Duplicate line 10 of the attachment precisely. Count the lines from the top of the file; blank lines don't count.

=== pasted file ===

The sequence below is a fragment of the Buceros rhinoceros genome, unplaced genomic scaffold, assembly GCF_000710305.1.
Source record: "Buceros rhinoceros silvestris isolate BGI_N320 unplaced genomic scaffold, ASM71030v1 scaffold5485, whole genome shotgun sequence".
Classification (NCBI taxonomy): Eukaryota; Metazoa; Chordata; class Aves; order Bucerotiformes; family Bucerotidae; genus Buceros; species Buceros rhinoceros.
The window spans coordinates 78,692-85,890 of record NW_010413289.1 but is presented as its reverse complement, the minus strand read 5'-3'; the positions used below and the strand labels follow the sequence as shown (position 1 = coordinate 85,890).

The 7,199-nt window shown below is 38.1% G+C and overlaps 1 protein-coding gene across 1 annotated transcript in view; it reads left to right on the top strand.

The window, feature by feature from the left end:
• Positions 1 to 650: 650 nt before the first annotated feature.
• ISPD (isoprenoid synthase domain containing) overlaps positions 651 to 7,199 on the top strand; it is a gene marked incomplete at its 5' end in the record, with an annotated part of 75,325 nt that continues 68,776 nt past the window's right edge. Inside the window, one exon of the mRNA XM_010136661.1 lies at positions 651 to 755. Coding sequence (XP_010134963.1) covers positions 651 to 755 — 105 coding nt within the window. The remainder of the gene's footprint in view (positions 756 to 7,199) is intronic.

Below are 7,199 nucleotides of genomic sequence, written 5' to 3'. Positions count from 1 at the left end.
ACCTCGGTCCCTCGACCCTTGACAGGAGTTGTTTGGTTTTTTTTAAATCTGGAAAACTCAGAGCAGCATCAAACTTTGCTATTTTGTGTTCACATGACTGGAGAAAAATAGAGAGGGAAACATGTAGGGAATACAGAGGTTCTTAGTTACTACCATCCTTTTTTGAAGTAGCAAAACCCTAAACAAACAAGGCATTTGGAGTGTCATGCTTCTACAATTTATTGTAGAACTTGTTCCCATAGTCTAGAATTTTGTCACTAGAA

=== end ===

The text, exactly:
ACCTCGGTCCCTCGACCCTTGACAGGAGTTGTTTGGTTTTTTTTAAATCTGGAAAACTCAGAGCAGCATCAAACTTTGCTATTTTGTGTTCACATGACTGGAGAAAAATAGAGAGGGAAACATGTAGGGAATACAGAGGTTCTTAGTTACTACCATCCTTTTTTGAAGTAGCAAAACCCTAAACAAACAAGGCATTTGGAGTGTCATGCTTCTACAATTTATTGTAGAACTTGTTCCCATAGTCTAGAATTTTGTCACTAGAA